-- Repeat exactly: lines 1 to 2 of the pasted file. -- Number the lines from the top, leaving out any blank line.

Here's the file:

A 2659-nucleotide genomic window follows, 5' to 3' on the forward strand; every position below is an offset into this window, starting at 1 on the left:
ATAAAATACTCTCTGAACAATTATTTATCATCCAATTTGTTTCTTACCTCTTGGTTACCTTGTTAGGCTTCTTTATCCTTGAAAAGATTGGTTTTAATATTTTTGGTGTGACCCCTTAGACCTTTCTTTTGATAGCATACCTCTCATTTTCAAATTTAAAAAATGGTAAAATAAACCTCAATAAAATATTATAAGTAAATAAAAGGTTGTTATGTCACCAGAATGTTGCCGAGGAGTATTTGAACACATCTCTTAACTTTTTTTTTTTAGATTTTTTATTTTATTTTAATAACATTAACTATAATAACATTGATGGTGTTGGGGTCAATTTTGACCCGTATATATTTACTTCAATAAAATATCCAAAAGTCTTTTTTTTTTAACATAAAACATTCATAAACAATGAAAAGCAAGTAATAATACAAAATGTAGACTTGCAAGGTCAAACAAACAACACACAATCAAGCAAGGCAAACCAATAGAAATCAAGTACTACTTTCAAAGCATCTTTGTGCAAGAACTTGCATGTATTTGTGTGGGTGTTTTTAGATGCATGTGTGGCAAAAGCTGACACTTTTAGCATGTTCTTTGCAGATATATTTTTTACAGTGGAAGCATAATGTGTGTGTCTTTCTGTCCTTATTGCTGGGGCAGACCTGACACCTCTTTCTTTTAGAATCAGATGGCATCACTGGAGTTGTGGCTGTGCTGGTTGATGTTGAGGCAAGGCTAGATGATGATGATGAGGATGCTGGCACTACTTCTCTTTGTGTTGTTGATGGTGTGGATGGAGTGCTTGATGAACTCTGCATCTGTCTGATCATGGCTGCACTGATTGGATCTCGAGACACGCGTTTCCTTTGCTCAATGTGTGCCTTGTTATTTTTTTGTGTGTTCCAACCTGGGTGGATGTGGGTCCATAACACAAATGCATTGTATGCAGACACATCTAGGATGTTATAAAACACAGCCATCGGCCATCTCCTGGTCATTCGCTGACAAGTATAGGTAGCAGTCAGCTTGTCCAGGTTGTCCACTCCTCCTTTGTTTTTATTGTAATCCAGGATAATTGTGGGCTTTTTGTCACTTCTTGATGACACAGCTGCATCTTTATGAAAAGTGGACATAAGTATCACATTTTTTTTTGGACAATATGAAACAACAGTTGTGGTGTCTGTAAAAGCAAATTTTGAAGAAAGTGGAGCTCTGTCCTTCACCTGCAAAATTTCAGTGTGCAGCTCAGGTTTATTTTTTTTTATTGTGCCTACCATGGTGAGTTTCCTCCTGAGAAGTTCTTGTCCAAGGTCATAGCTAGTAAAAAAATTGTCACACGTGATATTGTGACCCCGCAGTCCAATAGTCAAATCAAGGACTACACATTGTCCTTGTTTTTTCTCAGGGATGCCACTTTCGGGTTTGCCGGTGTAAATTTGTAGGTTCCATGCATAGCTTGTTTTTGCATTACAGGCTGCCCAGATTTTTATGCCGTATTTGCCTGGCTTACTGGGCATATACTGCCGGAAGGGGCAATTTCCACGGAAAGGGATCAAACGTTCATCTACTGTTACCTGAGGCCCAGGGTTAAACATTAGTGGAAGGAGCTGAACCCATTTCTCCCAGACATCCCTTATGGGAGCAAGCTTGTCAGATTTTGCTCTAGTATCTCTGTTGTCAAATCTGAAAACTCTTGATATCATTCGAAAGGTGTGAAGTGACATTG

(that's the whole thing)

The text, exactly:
A 2659-nucleotide genomic window follows, 5' to 3' on the forward strand; every position below is an offset into this window, starting at 1 on the left:
ATAAAATACTCTCTGAACAATTATTTATCATCCAATTTGTTTCTTACCTCTTGGTTACCTTGTTAGGCTTCTTTATCCTTGAAAAGATTGGTTTTAATATTTTTGGTGTGACCCCTTAGACCTTTCTTTTGATAGCATACCTCTCATTTTCAAATTTAAAAAATGGTAAAATAAACCTCAATAAAATATTATAAGTAAATAAAAGGTTGTTATGTCACCAGAATGTTGCCGAGGAGTATTTGAACACATCTCTTAACTTTTTTTTTTTAGATTTTTTATTTTATTTTAATAACATTAACTATAATAACATTGATGGTGTTGGGGTCAATTTTGACCCGTATATATTTACTTCAATAAAATATCCAAAAGTCTTTTTTTTTTAACATAAAACATTCATAAACAATGAAAAGCAAGTAATAATACAAAATGTAGACTTGCAAGGTCAAACAAACAACACACAATCAAGCAAGGCAAACCAATAGAAATCAAGTACTACTTTCAAAGCATCTTTGTGCAAGAACTTGCATGTATTTGTGTGGGTGTTTTTAGATGCATGTGTGGCAAAAGCTGACACTTTTAGCATGTTCTTTGCAGATATATTTTTTACAGTGGAAGCATAATGTGTGTGTCTTTCTGTCCTTATTGCTGGGGCAGACCTGACACCTCTTTCTTTTAGAATCAGATGGCATCACTGGAGTTGTGGCTGTGCTGGTTGATGTTGAGGCAAGGCTAGATGATGATGATGAGGATGCTGGCACTACTTCTCTTTGTGTTGTTGATGGTGTGGATGGAGTGCTTGATGAACTCTGCATCTGTCTGATCATGGCTGCACTGATTGGATCTCGAGACACGCGTTTCCTTTGCTCAATGTGTGCCTTGTTATTTTTTTGTGTGTTCCAACCTGGGTGGATGTGGGTCCATAACACAAATGCATTGTATGCAGACACATCTAGGATGTTATAAAACACAGCCATCGGCCATCTCCTGGTCATTCGCTGACAAGTATAGGTAGCAGTCAGCTTGTCCAGGTTGTCCACTCCTCCTTTGTTTTTATTGTAATCCAGGATAATTGTGGGCTTTTTGTCACTTCTTGATGACACAGCTGCATCTTTATGAAAAGTGGACATAAGTATCACATTTTTTTTTGGACAATATGAAACAACAGTTGTGGTGTCTGTAAAAGCAAATTTTGAAGAAAGTGGAGCTCTGTCCTTCACCTGCAAAATTTCAGTGTGCAGCTCAGGTTTATTTTTTTTTATTGTGCCTACCATGGTGAGTTTCCTCCTGAGAAGTTCTTGTCCAAGGTCATAGCTAGTAAAAAAATTGTCACACGTGATATTGTGACCCCGCAGTCCAATAGTCAAATCAAGGACTACACATTGTCCTTGTTTTTTCTCAGGGATGCCACTTTCGGGTTTGCCGGTGTAAATTTGTAGGTTCCATGCATAGCTTGTTTTTGCATTACAGGCTGCCCAGATTTTTATGCCGTATTTGCCTGGCTTACTGGGCATATACTGCCGGAAGGGGCAATTTCCACGGAAAGGGATCAAACGTTCATCTACTGTTACCTGAGGCCCAGGGTTAAACATTAGTGGAAGGAGCTGAACCCATTTCTCCCAGACATCCCTTATGGGAGCAAGCTTGTCAGATTTTGCTCTAGTATCTCTGTTGTCAAATCTGAAAACTCTTGATATCATTCGAAAGGTGTGAAGTGACATTG